Most of the reviews I've read have been positive. However, some have taken issue with the structure that Oxide chose to use. Needless to say, it's wacked out and totally different than most movies. I don't want to get too specific, but all I will say is that I thought the movie had ended a number of times before it actually did. Fortunately, all of those "extra" scenes were the best parts. I personally think that the critics are misguided, since the weird format works very well.
Let's put it this way. I've seen over 130 East Asian horror films, and Diary ranks among the top 5.
Rating: A magnificent 5 out of 5."
A masterpiece of sight, sound, and sadness
Phillip Royer | San Francisco | 07/16/2008
(5 out of 5 stars)
"Criticisms of the writing and screenplay aside, this is an engaging film on the surface. I loved it even though I didn't get it. The creative camera angles, the mostly gray/green color palette accentuating a sense of disease or decay, the original music and sound design, and the beauty of the actors add up to a sensuous ninety minute delight. At times the film seemed adrift on a sea of music carried along by the score instead of leading it, while at other times the conspicuous absence of any sound almost embarrasses the viewer in moments of voyeuristic character study. Having said that, there isn't much depth or background to the characters in Diary, but the focus on their moments of here and now is sharp and clear.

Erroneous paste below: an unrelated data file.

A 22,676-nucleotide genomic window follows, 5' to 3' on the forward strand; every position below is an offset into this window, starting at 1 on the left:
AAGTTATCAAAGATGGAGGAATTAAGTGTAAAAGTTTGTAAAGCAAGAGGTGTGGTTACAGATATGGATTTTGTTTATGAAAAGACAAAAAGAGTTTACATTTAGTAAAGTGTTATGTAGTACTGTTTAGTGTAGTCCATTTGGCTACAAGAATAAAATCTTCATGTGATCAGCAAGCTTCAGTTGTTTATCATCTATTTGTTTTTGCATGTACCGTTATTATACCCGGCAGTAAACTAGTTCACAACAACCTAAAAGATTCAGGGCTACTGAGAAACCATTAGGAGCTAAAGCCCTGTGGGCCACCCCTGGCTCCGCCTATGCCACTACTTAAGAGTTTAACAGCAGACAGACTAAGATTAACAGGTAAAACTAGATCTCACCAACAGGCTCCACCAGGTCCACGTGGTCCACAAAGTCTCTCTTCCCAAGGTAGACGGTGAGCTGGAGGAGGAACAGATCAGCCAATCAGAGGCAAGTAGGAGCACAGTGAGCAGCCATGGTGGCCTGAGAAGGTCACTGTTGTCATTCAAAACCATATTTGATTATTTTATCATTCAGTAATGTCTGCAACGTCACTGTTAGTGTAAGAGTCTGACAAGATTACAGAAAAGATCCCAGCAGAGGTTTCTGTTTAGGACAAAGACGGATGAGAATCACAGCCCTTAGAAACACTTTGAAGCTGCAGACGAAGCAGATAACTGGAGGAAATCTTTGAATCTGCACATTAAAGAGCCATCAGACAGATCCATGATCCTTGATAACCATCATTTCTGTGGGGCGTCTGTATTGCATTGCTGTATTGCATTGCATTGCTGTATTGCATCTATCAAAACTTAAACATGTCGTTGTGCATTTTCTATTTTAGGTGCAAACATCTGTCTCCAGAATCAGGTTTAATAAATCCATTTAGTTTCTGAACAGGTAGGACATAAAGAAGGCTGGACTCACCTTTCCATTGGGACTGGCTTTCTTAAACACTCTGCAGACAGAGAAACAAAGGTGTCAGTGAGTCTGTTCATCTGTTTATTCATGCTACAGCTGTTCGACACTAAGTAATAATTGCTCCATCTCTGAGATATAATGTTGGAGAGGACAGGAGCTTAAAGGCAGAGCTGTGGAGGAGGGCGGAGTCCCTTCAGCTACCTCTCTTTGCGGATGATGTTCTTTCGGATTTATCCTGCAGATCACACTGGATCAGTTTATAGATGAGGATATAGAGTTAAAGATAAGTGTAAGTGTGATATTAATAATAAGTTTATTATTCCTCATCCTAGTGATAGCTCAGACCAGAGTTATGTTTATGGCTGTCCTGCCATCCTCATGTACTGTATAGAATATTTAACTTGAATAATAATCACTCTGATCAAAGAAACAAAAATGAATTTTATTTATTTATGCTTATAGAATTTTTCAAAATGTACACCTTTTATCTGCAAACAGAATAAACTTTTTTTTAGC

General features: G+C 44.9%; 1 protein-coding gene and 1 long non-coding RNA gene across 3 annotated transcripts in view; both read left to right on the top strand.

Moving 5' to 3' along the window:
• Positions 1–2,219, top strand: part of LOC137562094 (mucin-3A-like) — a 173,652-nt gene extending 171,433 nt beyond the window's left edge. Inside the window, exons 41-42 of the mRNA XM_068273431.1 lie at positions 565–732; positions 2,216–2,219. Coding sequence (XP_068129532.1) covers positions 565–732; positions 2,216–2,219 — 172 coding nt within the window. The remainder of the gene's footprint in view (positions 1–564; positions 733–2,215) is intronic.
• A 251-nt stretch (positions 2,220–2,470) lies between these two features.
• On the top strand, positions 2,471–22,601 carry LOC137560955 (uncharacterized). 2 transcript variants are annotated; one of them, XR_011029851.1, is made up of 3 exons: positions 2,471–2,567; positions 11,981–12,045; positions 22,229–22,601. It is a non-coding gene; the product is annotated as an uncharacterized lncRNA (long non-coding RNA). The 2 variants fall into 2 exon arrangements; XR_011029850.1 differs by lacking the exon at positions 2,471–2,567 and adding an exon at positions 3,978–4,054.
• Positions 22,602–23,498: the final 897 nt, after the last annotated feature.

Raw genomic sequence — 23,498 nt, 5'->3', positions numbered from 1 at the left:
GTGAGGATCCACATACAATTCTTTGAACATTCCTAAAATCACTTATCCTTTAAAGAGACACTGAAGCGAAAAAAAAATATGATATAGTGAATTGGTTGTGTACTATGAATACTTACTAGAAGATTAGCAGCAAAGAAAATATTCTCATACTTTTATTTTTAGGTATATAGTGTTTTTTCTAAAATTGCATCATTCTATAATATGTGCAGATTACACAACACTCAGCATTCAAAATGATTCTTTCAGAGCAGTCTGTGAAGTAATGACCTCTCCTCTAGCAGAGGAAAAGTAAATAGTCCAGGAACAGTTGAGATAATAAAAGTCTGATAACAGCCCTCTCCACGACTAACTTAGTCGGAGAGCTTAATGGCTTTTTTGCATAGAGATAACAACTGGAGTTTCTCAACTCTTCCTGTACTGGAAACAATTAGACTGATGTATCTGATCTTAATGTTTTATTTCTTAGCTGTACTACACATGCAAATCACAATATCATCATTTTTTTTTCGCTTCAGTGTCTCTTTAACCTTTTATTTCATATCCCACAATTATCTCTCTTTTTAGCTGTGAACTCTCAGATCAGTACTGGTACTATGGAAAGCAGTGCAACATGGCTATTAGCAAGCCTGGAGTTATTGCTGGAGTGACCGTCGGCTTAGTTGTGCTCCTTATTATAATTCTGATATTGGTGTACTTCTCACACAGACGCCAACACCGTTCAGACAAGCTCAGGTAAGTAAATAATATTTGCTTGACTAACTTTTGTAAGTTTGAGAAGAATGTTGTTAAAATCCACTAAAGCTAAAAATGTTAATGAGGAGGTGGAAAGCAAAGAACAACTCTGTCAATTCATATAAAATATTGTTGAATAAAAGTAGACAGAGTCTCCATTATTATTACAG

Charlene Choi is magnificent as the schizophrenic, sad and lonely Winnie. Her face has a beauty suited to smoldering evil or desperate sadness inside, and she presents this facade so convincingly that in her very few, very brief moments of happiness, the shy and hopeful smile that accompanies the change evokes the poetic innocence of a rescued child. It's captivating and magnetic. It draws the viewer into a collaborative dream of promise that when quickly and sadly broken the feeling of empathy is profound. That's good acting and directing.
The ending very clearly presents a major twist. The cast credits only three people, so one must conclude that the real instigator was Winnie's neighbor but it sure didn't look like the same person to me. Her character was presented as a likely ne'er do well, but I'm not sure if it was her or if it was some alter ego, some schizophrenic other personality of Winnie. ***END SPOILER*** I think the ending twist was unnecessary and even though I didn't grasp the director's intent, it didn't bother me remotely enough to spoil the film.